I hope my pictures have captured some of the beauty. They'll be up soon.

Saturday, June 17, 2006

Less than 24 hours

And I'll be feasting in Paradise.

The packing is done. I managed to get all of my clothes in my small suitcase which I can take aboard the plane with me. My computer bag does well doubling as a knitting bag and I shrank the amount of purse junk down to fit in a small bag. The heaviest thing will be my camera, a Canon AE-1, and the accompanying macro lens. Probably not as much equipment as Franklin, but I kind of feel like I'm traveling in Franklin style. No Dolores however. Can't compete with Dolores.

I'm returning Friday, kids. I hope to get some things up here Saturday. Until then, aloha!

Thursday, June 15, 2006


This is what I found when I arrived at work this morning.

In the bags were kits for these guys, a Beanie Baby Hula bear, and some fun toys. A wonderful way to start the day!

Last night, I found a package waiting for me that contained three balls of this in the blueberries/grapes colorway. At the rate I'm going with blues and purples, I may have enough to make a stash coat using the Folkwear Turkish Coat pattern as a guideline. An idea. We'll see.

In the meantime, I'm treating myself to a t-bone steak, baked potato and veg for dinner and some quiet time with a book to give my eyes a break. Ta-ta!

Shawl progress

My working on the shawl at home has helped me concentrate on the rows as they grow complex. The design isn't exactly symmetrical, but once it's completed, it's going to be beautiful. I'm doing it from the neck down and it's an open square, the opening running a diagonal line to one corner from the neck opening in the center. The color doesn't show well here because of the indoor light, but it's the design I want to show here.

Happy birthday to me!!

Wednesday, June 14, 2006


I admit I can be lazy, but I at least leave my laziness at home. I drink tea at the office and make a big pot of it for the day. The department I work for provides coffee but you have to make it if you want it. They have three air pots and two coffeemakers, so it's not like you're going to run out of coffee if you keep making fresh pots. This morning I saw a woman (I want to say girl but she is adult-sized, so I'll be nice) try to get a cup of coffee from one of the air pots and found it was empty. She tried to get a cup from the other air pot, succeeded, then walked away. At the time, a pot of decaf was brewing, but the other maker was available. Now wouldn't it be nice to your fellow co-workers to take a few minutes to start a fresh pot? Most think they don't have the time. If you have the time to leave your desk for a cup of coffee, you have time to make a fresh pot. So do the nice thing. I did. Even though I don't drink the office swill.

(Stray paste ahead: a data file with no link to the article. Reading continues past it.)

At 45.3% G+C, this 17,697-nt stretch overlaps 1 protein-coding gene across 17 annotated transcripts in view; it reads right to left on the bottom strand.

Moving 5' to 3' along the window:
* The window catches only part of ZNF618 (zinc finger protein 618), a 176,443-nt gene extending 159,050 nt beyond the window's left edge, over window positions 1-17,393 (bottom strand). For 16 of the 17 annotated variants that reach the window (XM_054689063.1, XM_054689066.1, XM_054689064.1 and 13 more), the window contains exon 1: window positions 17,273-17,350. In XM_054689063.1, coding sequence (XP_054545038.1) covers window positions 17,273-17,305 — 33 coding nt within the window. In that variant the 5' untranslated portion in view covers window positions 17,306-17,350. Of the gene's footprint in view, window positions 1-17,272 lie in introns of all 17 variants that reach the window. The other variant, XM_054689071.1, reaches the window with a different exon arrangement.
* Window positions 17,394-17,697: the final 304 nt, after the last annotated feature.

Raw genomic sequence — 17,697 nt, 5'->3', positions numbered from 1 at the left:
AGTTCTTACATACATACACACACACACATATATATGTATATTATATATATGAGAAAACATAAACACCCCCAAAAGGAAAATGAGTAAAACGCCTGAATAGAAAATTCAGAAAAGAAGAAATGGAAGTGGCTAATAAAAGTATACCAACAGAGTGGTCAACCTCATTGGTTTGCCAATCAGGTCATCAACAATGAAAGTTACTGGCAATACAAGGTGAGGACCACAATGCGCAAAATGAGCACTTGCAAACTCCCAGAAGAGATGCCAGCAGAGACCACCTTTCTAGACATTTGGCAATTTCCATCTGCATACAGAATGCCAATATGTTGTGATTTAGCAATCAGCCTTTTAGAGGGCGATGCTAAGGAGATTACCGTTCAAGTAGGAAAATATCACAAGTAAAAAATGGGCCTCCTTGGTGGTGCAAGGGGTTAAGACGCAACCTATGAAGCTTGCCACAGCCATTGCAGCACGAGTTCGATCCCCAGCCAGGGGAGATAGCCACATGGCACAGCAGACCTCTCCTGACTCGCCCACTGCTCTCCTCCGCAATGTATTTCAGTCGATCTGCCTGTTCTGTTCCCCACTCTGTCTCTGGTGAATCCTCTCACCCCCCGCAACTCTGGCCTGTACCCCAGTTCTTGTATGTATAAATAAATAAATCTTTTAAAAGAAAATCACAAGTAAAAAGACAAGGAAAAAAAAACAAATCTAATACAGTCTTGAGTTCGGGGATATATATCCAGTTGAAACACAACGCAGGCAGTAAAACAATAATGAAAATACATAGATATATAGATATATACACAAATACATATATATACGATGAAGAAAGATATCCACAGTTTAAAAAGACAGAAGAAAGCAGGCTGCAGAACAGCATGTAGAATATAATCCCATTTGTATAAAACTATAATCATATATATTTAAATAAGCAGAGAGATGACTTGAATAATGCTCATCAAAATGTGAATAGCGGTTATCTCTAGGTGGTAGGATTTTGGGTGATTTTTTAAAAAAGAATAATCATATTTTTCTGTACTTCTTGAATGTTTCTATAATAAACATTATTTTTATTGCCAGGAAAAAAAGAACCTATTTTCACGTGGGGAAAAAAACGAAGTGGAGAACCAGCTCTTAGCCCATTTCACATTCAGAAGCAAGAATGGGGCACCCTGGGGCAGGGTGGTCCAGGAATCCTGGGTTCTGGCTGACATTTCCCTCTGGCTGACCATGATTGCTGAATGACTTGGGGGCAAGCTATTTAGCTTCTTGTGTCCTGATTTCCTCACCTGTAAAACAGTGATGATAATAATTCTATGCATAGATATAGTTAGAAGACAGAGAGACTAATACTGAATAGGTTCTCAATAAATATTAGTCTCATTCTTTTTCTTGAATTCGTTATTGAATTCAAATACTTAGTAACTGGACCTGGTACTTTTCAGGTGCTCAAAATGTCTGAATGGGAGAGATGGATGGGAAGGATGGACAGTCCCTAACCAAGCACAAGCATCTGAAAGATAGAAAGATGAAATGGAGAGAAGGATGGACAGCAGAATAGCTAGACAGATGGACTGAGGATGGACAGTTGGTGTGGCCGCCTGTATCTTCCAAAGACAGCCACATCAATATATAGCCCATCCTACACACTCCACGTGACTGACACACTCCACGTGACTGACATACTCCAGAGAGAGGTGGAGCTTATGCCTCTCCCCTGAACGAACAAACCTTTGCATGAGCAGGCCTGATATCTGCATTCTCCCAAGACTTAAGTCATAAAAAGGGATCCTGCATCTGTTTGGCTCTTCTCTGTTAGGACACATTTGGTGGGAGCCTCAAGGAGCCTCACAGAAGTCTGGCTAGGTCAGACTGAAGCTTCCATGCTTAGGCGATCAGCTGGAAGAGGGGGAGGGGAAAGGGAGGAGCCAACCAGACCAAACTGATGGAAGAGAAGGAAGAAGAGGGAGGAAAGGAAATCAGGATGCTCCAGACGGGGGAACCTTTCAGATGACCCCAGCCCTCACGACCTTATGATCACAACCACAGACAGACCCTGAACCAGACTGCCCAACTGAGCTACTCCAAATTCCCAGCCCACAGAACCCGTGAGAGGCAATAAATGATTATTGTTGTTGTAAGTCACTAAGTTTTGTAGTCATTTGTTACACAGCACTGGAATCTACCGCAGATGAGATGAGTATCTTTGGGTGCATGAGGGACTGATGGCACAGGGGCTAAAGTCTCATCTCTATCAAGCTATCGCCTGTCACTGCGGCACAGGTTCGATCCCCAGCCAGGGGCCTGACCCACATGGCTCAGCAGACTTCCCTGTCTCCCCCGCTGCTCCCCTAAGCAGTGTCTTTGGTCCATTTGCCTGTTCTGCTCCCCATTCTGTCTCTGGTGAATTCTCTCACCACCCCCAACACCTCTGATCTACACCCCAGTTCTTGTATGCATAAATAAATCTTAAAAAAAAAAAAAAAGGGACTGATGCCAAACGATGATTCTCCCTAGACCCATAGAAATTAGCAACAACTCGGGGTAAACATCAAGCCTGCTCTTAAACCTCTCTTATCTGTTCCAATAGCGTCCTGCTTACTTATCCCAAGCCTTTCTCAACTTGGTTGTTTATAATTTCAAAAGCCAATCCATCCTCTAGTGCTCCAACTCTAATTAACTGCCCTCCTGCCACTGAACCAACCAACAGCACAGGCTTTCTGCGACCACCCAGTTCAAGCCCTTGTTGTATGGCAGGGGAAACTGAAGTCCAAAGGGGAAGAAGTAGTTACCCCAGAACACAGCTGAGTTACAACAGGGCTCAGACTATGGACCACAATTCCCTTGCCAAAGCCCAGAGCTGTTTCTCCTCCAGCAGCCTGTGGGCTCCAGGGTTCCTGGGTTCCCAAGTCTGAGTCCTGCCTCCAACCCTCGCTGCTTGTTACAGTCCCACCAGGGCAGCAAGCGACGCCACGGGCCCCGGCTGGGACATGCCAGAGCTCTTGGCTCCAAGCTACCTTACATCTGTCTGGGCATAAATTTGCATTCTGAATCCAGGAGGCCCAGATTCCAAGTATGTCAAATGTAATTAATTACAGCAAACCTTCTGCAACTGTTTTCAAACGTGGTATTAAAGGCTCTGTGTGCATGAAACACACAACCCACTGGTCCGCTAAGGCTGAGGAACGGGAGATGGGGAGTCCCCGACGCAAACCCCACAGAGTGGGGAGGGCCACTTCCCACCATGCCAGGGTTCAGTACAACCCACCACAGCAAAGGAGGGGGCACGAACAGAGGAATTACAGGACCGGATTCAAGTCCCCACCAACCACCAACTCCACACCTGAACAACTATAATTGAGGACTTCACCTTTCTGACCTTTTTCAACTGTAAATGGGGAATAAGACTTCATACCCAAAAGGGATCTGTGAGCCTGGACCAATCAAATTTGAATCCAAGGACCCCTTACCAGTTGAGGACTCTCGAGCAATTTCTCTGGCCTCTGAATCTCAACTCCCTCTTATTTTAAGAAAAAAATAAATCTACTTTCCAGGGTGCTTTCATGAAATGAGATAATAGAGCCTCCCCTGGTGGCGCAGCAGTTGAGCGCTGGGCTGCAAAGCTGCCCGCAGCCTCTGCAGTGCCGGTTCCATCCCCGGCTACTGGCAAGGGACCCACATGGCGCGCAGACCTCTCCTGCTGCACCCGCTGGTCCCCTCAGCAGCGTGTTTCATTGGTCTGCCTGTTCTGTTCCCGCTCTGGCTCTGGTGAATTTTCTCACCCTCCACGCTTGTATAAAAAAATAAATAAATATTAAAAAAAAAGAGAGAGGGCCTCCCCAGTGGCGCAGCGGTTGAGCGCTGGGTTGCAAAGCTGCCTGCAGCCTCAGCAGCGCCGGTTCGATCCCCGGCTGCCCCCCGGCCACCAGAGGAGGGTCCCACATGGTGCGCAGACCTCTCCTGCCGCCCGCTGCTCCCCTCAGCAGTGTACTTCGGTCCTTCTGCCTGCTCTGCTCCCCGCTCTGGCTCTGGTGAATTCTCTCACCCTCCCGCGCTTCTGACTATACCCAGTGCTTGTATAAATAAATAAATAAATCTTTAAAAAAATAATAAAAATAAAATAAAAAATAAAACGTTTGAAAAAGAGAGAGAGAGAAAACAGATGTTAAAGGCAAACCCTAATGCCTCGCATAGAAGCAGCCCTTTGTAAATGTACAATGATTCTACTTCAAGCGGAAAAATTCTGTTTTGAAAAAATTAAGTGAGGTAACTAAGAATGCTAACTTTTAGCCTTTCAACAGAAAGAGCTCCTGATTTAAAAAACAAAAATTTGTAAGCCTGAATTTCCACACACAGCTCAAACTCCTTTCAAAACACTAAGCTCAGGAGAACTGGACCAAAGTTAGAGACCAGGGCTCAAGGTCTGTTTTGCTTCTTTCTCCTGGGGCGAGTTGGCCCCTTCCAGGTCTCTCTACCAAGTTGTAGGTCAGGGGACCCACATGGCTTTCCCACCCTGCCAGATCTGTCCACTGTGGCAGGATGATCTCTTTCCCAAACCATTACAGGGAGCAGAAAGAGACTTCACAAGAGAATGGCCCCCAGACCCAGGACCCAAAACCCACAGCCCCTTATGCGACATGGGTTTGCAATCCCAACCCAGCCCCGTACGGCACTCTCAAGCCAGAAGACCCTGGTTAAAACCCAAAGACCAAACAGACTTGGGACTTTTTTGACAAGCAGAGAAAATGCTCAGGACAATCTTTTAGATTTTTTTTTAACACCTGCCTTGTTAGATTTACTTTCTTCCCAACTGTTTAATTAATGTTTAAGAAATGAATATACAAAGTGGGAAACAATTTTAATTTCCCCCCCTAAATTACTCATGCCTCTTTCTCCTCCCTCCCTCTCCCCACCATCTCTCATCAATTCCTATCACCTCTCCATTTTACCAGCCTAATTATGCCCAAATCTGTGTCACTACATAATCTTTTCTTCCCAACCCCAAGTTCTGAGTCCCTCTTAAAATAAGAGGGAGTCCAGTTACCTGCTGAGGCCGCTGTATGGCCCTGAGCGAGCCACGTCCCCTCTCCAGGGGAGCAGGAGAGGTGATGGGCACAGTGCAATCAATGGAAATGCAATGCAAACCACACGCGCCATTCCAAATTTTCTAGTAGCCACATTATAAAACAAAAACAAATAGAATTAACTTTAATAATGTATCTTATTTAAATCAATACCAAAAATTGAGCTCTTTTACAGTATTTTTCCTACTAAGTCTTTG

Shawl progress

I had time last night to work on the Rose Trellis shawl and put in another life line. I'm up to 39 stitches per repeat and the next pattern line is more involved than previous lines, so I'm keeping it at home and working on socks at work. I still have the Submarine socks (I'm on sock two) and I have some Lana Grossa striping sock yarn. They and the shawl will most likely be traveling with me

Happy birthday, Steph!

Monday, June 12, 2006

Have you ever done this?

Take the current year and subtract five years from it. Then note what you were doing that year. It can be insightful. Or it can be depressing. So here's mine.

2001 - Had my first real relationship with another person. It confirmed my liking for women over men. It was also my first real sexual experience and I haven't been the same since (BEG)